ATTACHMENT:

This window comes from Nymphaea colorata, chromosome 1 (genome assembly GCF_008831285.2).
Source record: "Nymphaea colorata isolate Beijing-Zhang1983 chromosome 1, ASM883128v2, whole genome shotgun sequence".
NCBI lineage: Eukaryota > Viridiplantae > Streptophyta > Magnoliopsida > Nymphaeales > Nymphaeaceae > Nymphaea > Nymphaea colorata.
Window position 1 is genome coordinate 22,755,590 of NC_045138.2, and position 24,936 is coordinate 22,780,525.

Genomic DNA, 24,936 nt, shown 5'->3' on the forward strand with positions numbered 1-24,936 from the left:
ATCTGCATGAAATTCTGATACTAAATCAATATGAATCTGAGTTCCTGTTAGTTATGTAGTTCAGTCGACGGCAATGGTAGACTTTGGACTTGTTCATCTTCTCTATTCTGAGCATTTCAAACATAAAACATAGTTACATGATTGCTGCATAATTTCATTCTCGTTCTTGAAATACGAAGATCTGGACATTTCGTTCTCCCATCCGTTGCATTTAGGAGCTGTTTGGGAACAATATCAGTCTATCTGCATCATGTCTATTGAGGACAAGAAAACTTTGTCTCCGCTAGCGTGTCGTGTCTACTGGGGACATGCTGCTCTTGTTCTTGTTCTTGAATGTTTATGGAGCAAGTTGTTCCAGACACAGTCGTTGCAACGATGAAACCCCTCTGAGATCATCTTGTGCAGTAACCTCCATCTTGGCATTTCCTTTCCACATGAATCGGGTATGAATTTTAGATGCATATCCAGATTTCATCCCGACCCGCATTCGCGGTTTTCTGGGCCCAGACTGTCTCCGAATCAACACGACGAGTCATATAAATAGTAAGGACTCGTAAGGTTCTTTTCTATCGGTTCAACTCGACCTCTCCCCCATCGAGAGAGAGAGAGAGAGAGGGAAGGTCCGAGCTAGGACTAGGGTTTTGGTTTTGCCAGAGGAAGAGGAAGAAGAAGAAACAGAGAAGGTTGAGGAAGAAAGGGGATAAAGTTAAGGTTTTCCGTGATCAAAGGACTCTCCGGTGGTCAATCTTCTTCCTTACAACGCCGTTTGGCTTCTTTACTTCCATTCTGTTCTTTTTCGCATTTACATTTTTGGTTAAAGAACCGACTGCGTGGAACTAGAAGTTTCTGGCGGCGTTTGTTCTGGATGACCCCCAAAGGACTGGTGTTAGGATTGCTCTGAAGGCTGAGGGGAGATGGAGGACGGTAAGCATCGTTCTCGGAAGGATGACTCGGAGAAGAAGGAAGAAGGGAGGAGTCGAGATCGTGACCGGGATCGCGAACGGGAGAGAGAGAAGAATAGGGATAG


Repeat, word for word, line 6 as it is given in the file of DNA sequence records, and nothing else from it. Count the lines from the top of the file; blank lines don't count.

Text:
ATCTGCATGAAATTCTGATACTAAATCAATATGAATCTGAGTTCCTGTTAGTTATGTAGTTCAGTCGACGGCAATGGTAGACTTTGGACTTGTTCATCTTCTCTATTCTGAGCATTTCAAACATAAAACATAGTTACATGATTGCTGCATAATTTCATTCTCGTTCTTGAAATACGAAGATCTGGACATTTCGTTCTCCCATCCGTTGCATTTAGGAGCTGTTTGGGAACAATATCAGTCTATCTGCATCATGTCTATTGAGGACAAGAAAACTTTGTCTCCGCTAGCGTGTCGTGTCTACTGGGGACATGCTGCTCTTGTTCTTGTTCTTGAATGTTTATGGAGCAAGTTGTTCCAGACACAGTCGTTGCAACGATGAAACCCCTCTGAGATCATCTTGTGCAGTAACCTCCATCTTGGCATTTCCTTTCCACATGAATCGGGTATGAATTTTAGATGCATATCCAGATTTCATCCCGACCCGCATTCGCGGTTTTCTGGGCCCAGACTGTCTCCGAATCAACACGACGAGTCATATAAATAGTAAGGACTCGTAAGGTTCTTTTCTATCGGTTCAACTCGACCTCTCCCCCATCGAGAGAGAGAGAGAGAGAGGGAAGGTCCGAGCTAGGACTAGGGTTTTGGTTTTGCCAGAGGAAGAGGAAGAAGAAGAAACAGAGAAGGTTGAGGAAGAAAGGGGATAAAGTTAAGGTTTTCCGTGATCAAAGGACTCTCCGGTGGTCAATCTTCTTCCTTACAACGCCGTTTGGCTTCTTTACTTCCATTCTGTTCTTTTTCGCATTTACATTTTTGGTTAAAGAACCGACTGCGTGGAACTAGAAGTTTCTGGCGGCGTTTGTTCTGGATGACCCCCAAAGGACTGGTGTTAGGATTGCTCTGAAGGCTGAGGGGAGATGGAGGACGGTAAGCATCGTTCTCGGAAGGATGACTCGGAGAAGAAGGAAGAAGGGAGGAGTCGAGATCGTGACCGGGATCGCGAACGGGAGAGAGAGAAGAATAGGGATAG